It’s October. I’m not wearing pink.

Cancer sucks. It doesn’t matter which “cancer of the month” it is, because all cancers suck.

I’m all for walks, races, bike rides, and bake sales to support patients and their caregivers as well as cancer research.  But it isn’t even the middle of October and I’ve seen enough pink stuff to last me for the rest of the year.

Mammograms are great. Early detection rocks. My cancer was found very early as a result.

What we don’t hear enough of any time of the year, is the fact that we can’t “cure” cancer until we quit poisoning our air, water, and food with cancer causing agents like mercury, cadmium, and lead.

Of course each of us can impact our health status by exercising, eating as well as our pocketbooks allow, sleeping enough, taking meds as they are prescribed, blah blah blah. We’ve all heard it.

Do our doctors really understand that if the water they encourage us to drink is loaded with cancer causing agents, we’ll never outpace the risks of cancer by adding another mile to our daily run?

It’s October. Let’s get serious about what’s missing in the discussions about preventing breast cancer.

This entry was posted in air, coal, environment, environmental justice, ethics, family, Georgia, health care, social justice, water, women and tagged , , , , . Bookmark the permalink.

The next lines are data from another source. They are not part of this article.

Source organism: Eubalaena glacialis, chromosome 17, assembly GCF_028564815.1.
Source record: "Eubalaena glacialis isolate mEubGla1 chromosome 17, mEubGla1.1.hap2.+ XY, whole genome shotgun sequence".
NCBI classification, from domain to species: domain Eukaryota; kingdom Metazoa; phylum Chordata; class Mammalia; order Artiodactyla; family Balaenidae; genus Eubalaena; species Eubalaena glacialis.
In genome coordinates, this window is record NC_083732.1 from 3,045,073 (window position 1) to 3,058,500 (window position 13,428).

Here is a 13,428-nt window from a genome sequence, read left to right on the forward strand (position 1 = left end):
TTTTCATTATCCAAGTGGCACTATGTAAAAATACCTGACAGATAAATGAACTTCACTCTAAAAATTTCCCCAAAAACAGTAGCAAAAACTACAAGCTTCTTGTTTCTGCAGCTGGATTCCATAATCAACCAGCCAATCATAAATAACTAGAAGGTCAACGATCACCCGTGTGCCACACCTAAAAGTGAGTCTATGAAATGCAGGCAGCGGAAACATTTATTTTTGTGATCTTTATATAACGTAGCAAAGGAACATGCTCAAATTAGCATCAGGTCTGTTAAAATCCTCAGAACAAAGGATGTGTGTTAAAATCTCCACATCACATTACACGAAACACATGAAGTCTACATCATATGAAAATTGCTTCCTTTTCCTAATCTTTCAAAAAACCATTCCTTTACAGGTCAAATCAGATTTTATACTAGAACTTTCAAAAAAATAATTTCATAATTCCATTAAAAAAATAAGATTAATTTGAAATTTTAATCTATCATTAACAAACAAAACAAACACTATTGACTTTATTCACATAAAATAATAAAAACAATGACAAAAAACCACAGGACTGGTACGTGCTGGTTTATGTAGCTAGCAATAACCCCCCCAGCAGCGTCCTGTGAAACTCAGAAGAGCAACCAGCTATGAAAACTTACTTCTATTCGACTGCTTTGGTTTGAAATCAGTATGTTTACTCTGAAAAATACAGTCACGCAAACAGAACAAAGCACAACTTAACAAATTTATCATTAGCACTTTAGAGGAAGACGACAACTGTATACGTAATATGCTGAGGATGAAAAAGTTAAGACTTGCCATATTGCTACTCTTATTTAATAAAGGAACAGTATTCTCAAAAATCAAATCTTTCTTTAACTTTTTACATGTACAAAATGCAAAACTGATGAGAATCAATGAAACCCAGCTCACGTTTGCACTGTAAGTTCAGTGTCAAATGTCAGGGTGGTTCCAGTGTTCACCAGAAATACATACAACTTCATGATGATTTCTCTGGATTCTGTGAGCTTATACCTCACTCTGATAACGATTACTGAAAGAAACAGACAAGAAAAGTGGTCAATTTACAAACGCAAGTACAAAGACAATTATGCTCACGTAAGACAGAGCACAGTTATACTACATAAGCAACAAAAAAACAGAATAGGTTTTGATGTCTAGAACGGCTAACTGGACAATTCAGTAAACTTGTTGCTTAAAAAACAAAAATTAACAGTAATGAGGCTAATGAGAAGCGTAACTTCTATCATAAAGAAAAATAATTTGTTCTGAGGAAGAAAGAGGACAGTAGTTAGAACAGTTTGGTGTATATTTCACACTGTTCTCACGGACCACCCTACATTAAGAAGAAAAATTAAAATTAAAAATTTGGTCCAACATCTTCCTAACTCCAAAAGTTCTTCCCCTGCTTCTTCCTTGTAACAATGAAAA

4 Responses to It’s October. I’m not wearing pink.

  1. Elaine Crawford says:

    I agree, you can walk 5 miles a day to help raise money for a cure but then, after the walk or during the walk, they hand you polluted water, but has pure written on the bottle. You eat what you think is healthy, but later only to find out it contain chemical, but it says organic. Months later you find out the company was placing false label on the container just to make more money. People need to get real and look at what REALLY KILLING US POLLUTION EVERYWHERE.

  2. Roxy says:

    There was an article a few years ago about a woman who “refused to join the pink ribbon sorority.” She had breast cancer, wished she hadn’t, but she got past it and was living a healthy life.

  3. phyllis says:

    Not to mention how corrupt the Komen Foundation is. Pink is the color of a mega nonprofit organization that has lost its mission and is a self-serving marketing machine. I won’t be wearing pink either! I support Planned Parenthood and the women it honestly serves with affordable screenings and reproductive options.